This appendix expands on some of the concepts that you've learned in this book. Specifically you'll learn more about:
Tools in Access to manage table relationships and query joins
Nulls and their uses
Concepts you need when creating and using lookup tables We'll start by discussing relationships and joins.
All of the database schemas you've studied in this book require you to identify and define relationships between tables. You've also seen examples of, and used, joins in queries. In this appendix, we take a closer look at the tools Access provides to manage those database components. We also demonstrate the effect that the type of relationship or join has on record sets using the data.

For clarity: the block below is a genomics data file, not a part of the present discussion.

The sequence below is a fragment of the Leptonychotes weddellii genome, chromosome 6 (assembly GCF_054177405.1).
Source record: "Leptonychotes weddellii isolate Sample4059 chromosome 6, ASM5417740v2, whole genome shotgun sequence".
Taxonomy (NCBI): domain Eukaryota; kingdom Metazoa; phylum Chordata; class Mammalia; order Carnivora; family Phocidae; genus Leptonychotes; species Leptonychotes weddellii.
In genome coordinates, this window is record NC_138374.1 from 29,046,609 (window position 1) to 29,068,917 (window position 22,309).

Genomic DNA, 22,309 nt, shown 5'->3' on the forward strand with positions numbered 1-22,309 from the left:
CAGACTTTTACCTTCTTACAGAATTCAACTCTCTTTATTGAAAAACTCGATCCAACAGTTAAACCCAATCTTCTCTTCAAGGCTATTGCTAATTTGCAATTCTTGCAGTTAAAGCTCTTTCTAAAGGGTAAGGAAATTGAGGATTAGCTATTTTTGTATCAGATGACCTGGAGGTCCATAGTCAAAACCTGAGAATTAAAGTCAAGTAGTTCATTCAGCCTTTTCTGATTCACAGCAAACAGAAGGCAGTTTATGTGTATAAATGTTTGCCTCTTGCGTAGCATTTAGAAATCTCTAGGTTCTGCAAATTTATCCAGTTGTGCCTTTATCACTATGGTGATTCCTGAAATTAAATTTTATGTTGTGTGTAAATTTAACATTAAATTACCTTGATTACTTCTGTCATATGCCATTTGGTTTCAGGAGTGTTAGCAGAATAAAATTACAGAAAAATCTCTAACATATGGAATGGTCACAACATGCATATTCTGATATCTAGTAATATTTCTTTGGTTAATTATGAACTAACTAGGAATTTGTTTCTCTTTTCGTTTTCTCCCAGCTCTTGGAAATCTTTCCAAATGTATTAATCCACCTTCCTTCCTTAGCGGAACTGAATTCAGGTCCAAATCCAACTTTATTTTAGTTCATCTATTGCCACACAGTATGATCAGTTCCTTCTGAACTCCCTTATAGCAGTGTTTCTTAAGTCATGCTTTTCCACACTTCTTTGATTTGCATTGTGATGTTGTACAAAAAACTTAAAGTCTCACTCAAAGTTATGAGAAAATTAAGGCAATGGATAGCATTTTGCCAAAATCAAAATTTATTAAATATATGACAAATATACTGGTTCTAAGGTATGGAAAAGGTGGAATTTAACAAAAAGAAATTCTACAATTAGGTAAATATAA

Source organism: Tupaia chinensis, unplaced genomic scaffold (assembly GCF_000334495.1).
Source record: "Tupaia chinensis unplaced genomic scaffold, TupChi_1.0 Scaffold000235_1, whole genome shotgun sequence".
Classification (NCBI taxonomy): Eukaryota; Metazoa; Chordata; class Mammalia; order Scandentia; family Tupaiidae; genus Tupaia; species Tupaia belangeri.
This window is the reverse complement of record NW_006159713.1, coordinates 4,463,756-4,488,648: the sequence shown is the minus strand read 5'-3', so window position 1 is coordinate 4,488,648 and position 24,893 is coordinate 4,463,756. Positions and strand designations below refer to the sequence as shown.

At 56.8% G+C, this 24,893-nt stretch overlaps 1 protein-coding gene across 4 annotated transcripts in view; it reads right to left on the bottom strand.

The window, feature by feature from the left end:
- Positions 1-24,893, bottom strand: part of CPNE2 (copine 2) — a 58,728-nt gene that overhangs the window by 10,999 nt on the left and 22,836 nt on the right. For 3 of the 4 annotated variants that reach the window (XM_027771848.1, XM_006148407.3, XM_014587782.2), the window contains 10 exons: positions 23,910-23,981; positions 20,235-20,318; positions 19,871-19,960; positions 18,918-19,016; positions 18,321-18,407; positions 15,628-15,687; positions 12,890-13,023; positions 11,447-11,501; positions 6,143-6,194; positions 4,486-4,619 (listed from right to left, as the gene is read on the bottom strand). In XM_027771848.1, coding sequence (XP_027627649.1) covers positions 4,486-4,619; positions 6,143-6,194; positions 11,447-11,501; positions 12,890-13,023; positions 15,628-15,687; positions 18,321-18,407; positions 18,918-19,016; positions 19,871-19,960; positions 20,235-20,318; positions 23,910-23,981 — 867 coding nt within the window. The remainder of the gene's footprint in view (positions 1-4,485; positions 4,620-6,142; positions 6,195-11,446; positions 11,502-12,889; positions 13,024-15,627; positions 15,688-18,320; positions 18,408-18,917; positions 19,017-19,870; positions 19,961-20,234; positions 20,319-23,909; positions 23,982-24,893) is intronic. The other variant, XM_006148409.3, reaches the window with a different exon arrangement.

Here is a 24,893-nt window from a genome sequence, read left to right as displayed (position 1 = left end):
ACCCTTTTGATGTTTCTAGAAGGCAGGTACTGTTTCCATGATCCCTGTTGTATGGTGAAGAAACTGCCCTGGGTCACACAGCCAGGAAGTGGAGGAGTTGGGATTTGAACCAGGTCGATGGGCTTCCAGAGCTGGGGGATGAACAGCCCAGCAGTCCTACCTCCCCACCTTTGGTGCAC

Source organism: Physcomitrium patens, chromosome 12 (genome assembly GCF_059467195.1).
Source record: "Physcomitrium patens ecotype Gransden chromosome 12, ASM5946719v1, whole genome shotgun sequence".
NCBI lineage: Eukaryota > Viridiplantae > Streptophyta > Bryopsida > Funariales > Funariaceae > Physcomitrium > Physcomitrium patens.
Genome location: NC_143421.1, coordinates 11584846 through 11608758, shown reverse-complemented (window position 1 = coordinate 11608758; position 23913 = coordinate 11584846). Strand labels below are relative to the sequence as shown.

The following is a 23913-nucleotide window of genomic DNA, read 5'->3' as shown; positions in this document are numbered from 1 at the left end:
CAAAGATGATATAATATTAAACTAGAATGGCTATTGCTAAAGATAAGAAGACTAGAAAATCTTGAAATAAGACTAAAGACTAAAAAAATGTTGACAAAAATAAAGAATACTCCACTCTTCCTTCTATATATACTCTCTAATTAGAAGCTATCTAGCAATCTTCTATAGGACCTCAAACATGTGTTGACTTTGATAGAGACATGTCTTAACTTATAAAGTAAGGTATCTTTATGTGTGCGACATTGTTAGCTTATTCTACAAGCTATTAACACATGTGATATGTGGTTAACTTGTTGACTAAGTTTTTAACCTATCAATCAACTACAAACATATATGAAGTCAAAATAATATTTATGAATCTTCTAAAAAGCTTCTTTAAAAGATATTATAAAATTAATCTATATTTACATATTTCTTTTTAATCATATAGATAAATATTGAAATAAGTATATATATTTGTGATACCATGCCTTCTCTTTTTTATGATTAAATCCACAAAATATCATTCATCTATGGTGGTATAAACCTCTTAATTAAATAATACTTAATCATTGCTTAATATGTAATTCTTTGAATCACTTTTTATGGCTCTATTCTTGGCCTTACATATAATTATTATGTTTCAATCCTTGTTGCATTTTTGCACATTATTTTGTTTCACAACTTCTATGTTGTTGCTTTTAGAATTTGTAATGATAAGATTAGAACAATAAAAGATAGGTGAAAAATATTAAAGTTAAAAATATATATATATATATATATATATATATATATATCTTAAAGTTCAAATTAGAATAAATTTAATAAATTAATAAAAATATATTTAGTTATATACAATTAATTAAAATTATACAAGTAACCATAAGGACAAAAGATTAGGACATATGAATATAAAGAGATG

A record set is a group of records. This can be as basic as the records in a table or the results returned by a query involving one or more tables.
Note that we used two terms, not just one, to refer to the process of establishing relationships between tables: identify and define. Moreover—unlike in some chapters—we specifically avoided the term create in this context. We'll explain why we make those distinctions shortly, but first, let's briefly review relationships as they exist in databases.
As you recall from Chapter 2, "Elements of a Microsoft Access Database," there are three types of relationships in a database: one-to-one, one-to-many, and many-to-many. In each case, the fundamental principle at work is this: two tables, each ...